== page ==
Biden should cut red tape to unleash the green economy
At a ceremony in Pittsburgh tomorrow, President Biden will announce his sweeping $3 trillion plan to rebuild America’s aging infrastructure. The White House has said that the “Build Back Better” package will aim to revive American manufacturing, increase competitiveness with China and address the climate crisis. Yet, as Biden prepares to unveil his ambitious vision, he must realize that government bureaucracy is the biggest roadblock to green jobs and cleaner economy.
Biden, with his deep ties to unions and blue collar communities, worked hard on the campaign trail to present rebuilding America’s infrastructure as an opportunity to create millions of good-paying jobs and combat climate change. At tomorrow’s speech, physical infrastructure projects, including investments in roads and bridges, as well grid modernization and clean energy, will take center stage. While Biden is optimistic that his infrastructure package can overcome Republican opposition in Congress, actually breaking ground on physical infrastructure projects will require navigating miles of red tape.
Regulations that are supposed to protect the environment have hampered clean energy projects before. Take Vineyard Wind off the coast of Massachusetts, the largest proposed offshore wind energy project in the United States. Originally conceived of in 2009, the project has contested with a maze of federal, state and local environmental laws, and is only now set to deliver clean energy to 40,000 homes in 2023. If one single wind farm takes nearly 15 years from design to completion, the odds of the United States building the clean energy infrastructure necessary to meet our ambitious climate goals are next to none.
Burdensome regulation not only delays projects, it increases their cost. Many major projects, like new highways or energy infrastructure, automatically trigger laws like the National Environmental Policy Act (NEPA). While accounting for environmental concerns is crucial, NEPA reviews can cost millions of dollars and take years to litigate. In New Mexico, a $25 million dollar retrofit of the Taos Regional Airport was delayed more than 20 years due to NEPA. Instead of going into the pockets of construction workers and tradesmen, excessive regulation siphons infrastructure dollars into the pockets of lawyers and regulatory compliance officers.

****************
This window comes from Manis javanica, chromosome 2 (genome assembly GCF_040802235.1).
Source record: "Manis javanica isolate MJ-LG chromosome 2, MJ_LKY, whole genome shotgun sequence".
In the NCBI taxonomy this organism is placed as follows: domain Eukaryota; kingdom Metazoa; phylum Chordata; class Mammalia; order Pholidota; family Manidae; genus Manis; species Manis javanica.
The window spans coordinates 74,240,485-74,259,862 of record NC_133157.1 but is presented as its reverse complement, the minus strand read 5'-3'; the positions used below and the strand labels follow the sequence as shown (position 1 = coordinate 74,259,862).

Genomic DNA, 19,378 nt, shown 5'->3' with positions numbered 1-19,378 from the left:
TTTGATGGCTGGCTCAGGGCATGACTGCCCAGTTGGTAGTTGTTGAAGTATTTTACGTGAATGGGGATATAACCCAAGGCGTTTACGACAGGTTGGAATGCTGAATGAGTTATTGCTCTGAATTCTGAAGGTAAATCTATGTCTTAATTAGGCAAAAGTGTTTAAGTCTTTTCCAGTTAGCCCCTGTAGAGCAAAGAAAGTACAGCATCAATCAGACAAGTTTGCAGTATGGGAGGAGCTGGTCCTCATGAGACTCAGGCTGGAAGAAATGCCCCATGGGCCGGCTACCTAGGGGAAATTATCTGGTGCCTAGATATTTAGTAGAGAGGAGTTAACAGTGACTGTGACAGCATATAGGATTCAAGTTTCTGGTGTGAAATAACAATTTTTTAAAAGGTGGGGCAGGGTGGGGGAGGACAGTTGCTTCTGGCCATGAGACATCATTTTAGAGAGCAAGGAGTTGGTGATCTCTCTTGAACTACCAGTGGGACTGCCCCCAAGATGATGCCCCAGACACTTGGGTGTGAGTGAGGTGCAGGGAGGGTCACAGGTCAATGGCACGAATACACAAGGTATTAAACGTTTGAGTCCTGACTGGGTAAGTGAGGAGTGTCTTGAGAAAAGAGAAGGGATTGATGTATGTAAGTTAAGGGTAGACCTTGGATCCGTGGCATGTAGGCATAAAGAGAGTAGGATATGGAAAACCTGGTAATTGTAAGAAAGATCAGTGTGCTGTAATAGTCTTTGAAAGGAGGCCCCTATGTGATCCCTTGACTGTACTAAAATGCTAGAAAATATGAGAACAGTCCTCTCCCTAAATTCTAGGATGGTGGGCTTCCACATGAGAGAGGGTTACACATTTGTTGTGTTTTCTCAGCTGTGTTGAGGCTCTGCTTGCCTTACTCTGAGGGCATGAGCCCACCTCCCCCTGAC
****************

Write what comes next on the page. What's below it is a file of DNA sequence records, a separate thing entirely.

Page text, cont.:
Last year, then-President Trump’s Council on Environmental Quality made long-overdue updates to NEPA, requiring that reviews and decisions be made in a timely manner. While Biden is eager to erase Trump’s environmental reforms, he should consider the fact that delays and higher costs imposed by regulations like NEPA will make it harder for America to build back better, along with others like the Jones Act and New Source Review.
America’s roads and bridges are in desperate need of repair, workers in the heartland are hungry for good-paying jobs, and without investment in everything from electric vehicle charging stations to the energy grid, we stand to lose the fight against climate change. Yet, after spending $1.9 trillion dollars on COVID-19 relief, Biden needs to make the case to Americans that shelling out $3 trillion dollars for his infrastructure plan is worth it.
Every American who has stood in line at the Department of Motor Vehicles knows that government isn’t the solution. But the millions of Americans who can now see their loved ones because of the public-private partnerships that produced the COVID-19 vaccine understand that smart government can help. Biden must assure Americans that under his leadership, the federal government is as willing to step out of the way as it is willing to lean in.
Rebuilding America’s infrastructure is a worthy investment. Yet, Biden’s infrastructure plan will be a smart investment only if he is willing to take the steps to relieve burdensome and costly regulations. To clear the way for green jobs and a clean economy, Biden must first bulldoze red tape.
Quill Robinson is the vice president of government affairs at the American Conservation Coalition, a limited-government, market-based environmental group.